Should you buy or rent your business premises?

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Date: 11 November 2022

A bunch of keys

The decision about whether you should buy or rent your business premises is a key one for budding business owners. Start up businesses can quickly outgrow a home office or co-working space and at that stage, an important decision must be made.

Choosing between buying a commercial property and renting isn't always simple. There are many factors to consider including the type of business premises you need, how quickly you expect to grow and your financial position. While people tend to clamour to own their own home, many business owners choose to rent indefinitely. While this can make sense for some, in many cases, buying can make a lot of sense.

The advantages of renting business premises

The advantages of renting your business premises are as follows:

  • Lower deposit The biggest advantage of renting a property is the initial cost. Deposits on commercial property are often very low, with some even offering an initial rent-free period.
  • Fixed term Your lease is set for a pre-determined term, and at the end, you're free to move on without having to remarket the property.
  • Greater choice of properties in some locations – In some places, especially busy city centres, there are very few commercial properties for sale. As such, choosing to rent in these places will afford you much greater choice.
  • You can be in quickly – The process of renting a commercial property is pretty straightforward. Depending on the type of lease, and when the property is available, you could theoretically move in within a few weeks.

Disadvantages of renting business premises

  • You're tied into a lease When renting, you're bound by a lease, so if you outgrow the space and want to move on, you'll still have to pay the rent unless you can come to an agreement with the landlord.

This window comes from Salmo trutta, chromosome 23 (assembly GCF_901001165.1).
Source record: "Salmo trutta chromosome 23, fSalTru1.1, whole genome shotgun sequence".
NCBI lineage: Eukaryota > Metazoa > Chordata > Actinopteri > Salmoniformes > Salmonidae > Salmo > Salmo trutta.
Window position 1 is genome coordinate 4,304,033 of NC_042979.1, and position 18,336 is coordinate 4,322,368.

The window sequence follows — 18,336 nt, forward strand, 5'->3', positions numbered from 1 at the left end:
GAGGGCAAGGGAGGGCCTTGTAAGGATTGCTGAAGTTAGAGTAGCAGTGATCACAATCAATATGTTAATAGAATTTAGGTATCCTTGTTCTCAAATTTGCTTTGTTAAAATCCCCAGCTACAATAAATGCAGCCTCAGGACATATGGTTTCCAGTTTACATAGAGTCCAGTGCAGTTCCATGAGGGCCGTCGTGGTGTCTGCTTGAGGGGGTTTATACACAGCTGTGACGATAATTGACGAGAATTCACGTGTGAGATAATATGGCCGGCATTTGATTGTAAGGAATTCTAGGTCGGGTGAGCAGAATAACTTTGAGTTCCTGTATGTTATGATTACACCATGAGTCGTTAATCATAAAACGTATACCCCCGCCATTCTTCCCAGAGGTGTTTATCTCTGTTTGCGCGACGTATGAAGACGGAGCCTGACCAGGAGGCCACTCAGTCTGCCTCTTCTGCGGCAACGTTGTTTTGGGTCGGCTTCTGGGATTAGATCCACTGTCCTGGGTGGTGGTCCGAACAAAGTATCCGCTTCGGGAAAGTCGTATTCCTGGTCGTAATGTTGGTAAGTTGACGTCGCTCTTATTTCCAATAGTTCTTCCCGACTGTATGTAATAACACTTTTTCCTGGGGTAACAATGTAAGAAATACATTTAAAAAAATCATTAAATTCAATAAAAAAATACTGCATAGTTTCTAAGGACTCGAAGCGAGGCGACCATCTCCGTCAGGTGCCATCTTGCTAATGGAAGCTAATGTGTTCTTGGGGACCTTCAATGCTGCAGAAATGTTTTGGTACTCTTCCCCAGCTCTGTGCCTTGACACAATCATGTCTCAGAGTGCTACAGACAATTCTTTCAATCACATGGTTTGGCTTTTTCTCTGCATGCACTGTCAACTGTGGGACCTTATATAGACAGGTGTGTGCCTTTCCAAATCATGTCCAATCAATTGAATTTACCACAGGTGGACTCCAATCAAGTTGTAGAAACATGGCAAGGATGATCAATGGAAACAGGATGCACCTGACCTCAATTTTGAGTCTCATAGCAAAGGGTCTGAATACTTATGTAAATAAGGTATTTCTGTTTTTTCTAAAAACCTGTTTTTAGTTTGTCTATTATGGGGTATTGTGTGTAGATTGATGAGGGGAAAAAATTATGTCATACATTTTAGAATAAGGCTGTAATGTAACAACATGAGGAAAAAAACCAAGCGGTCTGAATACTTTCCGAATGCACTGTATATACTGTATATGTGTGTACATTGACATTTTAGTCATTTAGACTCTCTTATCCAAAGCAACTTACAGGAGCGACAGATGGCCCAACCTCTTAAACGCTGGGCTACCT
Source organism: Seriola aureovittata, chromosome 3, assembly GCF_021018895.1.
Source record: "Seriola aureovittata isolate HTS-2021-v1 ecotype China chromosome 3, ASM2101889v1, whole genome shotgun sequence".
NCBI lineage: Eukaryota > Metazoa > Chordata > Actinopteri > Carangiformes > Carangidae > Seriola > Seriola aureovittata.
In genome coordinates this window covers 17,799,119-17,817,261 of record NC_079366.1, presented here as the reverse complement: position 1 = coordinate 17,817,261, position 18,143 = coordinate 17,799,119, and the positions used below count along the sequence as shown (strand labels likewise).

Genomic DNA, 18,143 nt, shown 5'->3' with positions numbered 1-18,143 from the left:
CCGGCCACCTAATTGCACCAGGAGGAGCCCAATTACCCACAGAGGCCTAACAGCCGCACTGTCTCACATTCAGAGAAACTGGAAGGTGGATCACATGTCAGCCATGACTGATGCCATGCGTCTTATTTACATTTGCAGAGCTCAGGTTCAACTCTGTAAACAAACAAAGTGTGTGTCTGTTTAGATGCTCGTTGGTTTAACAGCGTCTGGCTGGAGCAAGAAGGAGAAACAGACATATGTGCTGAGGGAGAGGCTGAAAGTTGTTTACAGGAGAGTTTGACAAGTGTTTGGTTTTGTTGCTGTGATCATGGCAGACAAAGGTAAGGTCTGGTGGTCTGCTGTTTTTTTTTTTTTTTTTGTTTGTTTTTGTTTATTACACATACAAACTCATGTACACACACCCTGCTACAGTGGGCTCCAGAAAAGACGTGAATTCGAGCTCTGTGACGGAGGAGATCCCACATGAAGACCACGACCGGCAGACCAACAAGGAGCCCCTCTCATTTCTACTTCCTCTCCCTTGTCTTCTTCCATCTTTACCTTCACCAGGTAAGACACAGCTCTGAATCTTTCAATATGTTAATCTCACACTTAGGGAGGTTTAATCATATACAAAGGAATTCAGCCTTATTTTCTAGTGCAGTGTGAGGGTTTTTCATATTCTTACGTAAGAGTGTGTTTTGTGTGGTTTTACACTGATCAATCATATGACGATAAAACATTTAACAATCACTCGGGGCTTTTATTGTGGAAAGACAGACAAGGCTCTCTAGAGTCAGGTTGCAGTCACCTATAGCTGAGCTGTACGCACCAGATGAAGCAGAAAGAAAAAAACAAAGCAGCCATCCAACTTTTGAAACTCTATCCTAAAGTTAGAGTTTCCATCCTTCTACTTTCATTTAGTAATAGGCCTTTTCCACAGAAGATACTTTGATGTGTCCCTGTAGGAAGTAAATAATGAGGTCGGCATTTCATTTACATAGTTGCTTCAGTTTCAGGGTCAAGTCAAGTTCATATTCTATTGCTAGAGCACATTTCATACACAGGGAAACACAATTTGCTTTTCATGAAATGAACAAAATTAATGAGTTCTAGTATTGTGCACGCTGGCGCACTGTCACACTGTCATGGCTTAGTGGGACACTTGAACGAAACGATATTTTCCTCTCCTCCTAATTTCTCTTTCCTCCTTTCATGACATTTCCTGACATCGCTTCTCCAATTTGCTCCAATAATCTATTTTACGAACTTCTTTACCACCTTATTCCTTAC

• Restrictions on modifying the property – If you're looking to make a space your own, you may be restricted, depending on the terms of the lease. Even if you're allowed to make changes, you will be expected to return the property to the condition that you found it in at the end of your lease.
  • Inflation will increase costs – Many leases come with rent increases in line with inflation (which is currently around 10%). This will mean a significant increase in costs and a lease term that can't be broken.

The advantages of buying business premises

  • Property is a great investment – When you buy a commercial property, it is likely to increase in value over the longer term. You can increase the value further by making improvements to the property.
  • Potential for future income A commercial property can create passive income should you choose to let some or even all of the space in the future.
  • Increased flexibility When you own a property, you can choose to sell it at any time.
  • The option of fixing your costs Commercial mortgages can be taken on a fixed interest rate, removing the risk of your payments increasing during the fixed rate period.
  • Interest can be offset against tax The interest charged on your commercial mortgage or bridging loan can offset against tax.

The disadvantages of buying business premises

  • A large deposit is needed – Start-up businesses will usually need a deposit of 40% of the property value in order to secure finance.
  • The process takes time Commercial mortgages usually take around 6-8 weeks to complete. For urgent transactions, such as auction purchases, you could complete in around three weeks using a bridging loan , according to ABC Finance
  • Higher set-up costs – You'll need to factor in other costs when buying a commercial property including legal fees, stamp duty and valuation fees.

What are the key considerations before taking on a commercial property?

By considering these key points, the decision between renting and buying can be quite simple. The biggest consideration being how much money you're looking to put down now. When buying using a commercial mortgage or bridging loan, you're going to need a significant deposit.

In addition to this, the costs associated with bridging loans can eat into your investment.

Ask yourself the following questions:

  • How long do you want to remain in the property?
  • Is flexibility, or security more important to you?
  • How quickly would you like to be in the property?
  • Is offsetting interest important to you?

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